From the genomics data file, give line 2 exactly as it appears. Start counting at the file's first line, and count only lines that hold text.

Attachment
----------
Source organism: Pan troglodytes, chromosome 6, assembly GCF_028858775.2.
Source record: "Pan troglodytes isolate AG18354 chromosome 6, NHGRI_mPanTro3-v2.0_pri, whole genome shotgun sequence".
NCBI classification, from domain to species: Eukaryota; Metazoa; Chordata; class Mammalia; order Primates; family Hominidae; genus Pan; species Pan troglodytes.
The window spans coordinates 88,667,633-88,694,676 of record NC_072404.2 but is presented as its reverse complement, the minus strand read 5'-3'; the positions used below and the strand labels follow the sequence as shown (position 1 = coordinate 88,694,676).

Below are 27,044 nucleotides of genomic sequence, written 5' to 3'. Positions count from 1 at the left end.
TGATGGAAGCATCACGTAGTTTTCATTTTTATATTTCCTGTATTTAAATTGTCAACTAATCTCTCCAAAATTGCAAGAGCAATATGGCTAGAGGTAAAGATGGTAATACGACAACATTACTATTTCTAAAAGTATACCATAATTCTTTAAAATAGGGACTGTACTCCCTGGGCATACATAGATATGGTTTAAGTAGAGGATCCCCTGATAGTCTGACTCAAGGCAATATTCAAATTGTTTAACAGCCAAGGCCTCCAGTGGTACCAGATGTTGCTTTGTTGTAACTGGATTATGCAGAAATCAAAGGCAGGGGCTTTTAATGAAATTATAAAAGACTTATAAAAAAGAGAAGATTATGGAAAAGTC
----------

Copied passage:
Source record: "Pan troglodytes isolate AG18354 chromosome 6, NHGRI_mPanTro3-v2.0_pri, whole genome shotgun sequence".